Late last week, NBC Universal told subscribers that its channels could soon disappear from YouTube TV due to a contract dispute with Google. The network said that YouTube TV may drop 14 channels including NBC, SyFy, USA, Bravo, Telemundo, and a handful of others.
NBC even made a website called “youneedchannels.com” detailing the situation. The site asks subscribers to “take action now” to stop the channels from disappearing. Additionally, the website provides a link to switch providers and even redirects to YouTube TV’s chat support.
In a public statement issued by NBC Universal (via), the company said that it wants “fair rates” for its contract renewal. NBC alleged Google of refusing to sign the contract renewal.
Talks reportedly broke down because NBC is seeking a higher cost for its content
“Unfortunately, Google is refusing to make a deal at these fair rates and is willing to withhold entertainment, news, and sports programming from their paying customers. NBCUniversal feels a responsibility to inform our fans that they are at risk of losing their favorite shows if Google continues with their demands,” NBC’s statement read.
Not too long after, Google confirmed the development, saying that its agreement with NBC expires on September 30. To make up for the loss, Google said it will slash the monthly subscription cost of YouTube TV from $64.99 to $54.99.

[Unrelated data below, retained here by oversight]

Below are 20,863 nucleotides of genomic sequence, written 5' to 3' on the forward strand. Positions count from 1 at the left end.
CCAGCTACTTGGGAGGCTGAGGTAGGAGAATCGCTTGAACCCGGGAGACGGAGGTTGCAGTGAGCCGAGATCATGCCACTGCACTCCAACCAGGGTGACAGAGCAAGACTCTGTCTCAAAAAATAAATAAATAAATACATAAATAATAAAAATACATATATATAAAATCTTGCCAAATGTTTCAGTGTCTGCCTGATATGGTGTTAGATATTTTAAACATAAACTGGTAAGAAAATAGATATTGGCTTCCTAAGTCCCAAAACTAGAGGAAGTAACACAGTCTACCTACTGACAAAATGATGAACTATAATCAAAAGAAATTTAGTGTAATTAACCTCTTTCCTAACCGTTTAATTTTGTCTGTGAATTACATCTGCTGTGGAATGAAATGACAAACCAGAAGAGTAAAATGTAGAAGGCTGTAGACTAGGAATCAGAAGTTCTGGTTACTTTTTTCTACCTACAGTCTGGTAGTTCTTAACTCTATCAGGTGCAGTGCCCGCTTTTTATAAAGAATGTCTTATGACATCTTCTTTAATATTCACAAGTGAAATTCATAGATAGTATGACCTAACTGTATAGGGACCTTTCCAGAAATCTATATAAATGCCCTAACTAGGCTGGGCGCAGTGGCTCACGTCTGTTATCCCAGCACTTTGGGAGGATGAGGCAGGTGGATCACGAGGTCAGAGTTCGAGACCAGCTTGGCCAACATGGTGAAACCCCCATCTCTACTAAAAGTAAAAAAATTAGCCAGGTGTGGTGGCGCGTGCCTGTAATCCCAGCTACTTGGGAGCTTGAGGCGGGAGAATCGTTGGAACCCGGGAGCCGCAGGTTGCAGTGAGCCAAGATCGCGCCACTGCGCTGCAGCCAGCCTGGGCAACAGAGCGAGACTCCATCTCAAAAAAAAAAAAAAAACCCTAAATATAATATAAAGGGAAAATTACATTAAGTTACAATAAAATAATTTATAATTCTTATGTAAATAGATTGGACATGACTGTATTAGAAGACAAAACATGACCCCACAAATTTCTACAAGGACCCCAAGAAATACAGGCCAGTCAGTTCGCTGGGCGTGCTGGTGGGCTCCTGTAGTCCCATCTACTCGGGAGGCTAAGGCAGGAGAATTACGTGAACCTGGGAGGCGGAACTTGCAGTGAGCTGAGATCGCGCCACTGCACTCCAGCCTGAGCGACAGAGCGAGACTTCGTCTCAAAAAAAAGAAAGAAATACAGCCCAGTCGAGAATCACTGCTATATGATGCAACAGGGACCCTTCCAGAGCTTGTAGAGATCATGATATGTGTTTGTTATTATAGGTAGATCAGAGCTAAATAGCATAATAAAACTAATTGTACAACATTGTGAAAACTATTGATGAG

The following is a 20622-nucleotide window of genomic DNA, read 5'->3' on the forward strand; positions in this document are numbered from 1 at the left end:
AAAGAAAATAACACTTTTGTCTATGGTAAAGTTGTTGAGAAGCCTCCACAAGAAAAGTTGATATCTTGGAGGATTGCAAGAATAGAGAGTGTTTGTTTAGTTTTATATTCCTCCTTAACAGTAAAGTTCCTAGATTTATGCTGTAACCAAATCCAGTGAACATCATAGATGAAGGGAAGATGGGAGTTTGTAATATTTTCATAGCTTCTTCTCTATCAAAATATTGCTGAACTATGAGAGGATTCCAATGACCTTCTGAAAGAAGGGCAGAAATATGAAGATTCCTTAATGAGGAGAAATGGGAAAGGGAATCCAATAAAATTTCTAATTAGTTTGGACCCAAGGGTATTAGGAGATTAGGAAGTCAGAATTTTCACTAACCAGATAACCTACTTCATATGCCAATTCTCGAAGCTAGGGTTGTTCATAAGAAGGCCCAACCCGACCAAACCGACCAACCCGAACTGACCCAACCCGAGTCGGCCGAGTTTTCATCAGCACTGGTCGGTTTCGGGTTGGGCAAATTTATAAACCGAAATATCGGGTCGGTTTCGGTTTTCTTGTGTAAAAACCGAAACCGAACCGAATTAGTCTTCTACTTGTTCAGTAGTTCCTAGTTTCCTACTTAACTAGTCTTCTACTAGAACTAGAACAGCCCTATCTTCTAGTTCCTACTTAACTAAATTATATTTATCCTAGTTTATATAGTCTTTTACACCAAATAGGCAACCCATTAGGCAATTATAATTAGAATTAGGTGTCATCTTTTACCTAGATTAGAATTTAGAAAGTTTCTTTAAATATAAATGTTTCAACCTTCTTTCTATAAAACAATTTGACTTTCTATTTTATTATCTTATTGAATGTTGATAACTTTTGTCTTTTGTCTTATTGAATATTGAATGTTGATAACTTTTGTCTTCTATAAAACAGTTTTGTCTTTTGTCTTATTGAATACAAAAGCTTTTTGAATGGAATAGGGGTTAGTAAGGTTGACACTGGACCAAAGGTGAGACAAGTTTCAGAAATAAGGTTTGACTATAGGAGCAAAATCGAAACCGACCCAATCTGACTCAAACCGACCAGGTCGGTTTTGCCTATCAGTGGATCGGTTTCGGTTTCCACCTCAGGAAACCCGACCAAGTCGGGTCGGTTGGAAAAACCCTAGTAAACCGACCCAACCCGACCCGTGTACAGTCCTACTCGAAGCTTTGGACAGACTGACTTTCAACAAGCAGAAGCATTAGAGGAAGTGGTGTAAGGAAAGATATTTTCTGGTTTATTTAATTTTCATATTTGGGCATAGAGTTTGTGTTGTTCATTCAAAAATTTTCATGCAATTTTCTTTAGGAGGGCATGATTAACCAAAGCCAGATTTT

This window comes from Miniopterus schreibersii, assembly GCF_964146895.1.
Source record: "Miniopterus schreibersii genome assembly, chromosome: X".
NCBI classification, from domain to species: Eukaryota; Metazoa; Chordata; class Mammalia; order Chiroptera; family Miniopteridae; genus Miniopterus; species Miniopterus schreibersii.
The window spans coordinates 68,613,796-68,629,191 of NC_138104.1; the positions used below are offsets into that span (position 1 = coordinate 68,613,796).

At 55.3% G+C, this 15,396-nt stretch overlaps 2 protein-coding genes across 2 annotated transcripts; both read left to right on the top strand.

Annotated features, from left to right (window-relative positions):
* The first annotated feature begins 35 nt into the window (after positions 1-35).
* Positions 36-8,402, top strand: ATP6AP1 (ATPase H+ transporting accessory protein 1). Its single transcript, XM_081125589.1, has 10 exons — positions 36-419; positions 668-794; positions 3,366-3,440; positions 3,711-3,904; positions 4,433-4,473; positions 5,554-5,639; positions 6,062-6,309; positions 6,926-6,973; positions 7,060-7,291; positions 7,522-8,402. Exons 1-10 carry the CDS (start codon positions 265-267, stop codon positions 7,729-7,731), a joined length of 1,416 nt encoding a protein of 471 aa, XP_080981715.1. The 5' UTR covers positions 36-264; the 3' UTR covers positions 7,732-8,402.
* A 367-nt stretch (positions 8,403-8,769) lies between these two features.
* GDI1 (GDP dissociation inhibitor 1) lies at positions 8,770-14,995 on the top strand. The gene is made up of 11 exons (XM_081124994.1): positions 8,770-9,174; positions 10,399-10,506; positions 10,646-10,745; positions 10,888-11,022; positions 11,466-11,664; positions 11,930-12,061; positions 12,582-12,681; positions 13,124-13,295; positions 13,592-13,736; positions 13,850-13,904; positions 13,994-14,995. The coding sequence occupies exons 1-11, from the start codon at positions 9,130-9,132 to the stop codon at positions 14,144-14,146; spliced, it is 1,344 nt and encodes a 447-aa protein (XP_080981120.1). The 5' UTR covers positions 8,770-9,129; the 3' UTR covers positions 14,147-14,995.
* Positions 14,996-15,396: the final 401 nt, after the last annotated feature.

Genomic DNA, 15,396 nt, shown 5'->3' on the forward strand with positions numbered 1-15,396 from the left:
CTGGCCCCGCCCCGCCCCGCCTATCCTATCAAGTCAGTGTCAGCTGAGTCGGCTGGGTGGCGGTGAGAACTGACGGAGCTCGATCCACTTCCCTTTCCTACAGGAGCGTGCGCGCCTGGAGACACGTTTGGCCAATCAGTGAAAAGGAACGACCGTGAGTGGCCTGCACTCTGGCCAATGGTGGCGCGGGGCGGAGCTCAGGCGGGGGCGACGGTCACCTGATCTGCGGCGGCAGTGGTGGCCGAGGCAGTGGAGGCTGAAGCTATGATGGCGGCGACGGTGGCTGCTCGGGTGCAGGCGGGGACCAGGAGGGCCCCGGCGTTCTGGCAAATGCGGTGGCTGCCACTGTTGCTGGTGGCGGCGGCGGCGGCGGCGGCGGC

Google shared its side of the story by saying that it wants the “same rates that services of a similar size get from NBCU,” suggesting that NBC wants to charge YouTube TV more than the existing contract. Google says the cost increase will make it unable to offer YouTube TV at a “competitive and fair” price.
Despite talks seemingly grinding to a halt, Google said that it is continuing to engage in “active conversations with NBCU” and is keen to “get past this impasse” for NBC content on its platform.
Oddly, Google’s statement also directs users to check out NBC’s Peacock streaming service which costs $4.99 per month. This is an uncharacteristic move from a rival streaming service. However, it makes sense given that a majority of its customers could lose all NBC content in just a few days.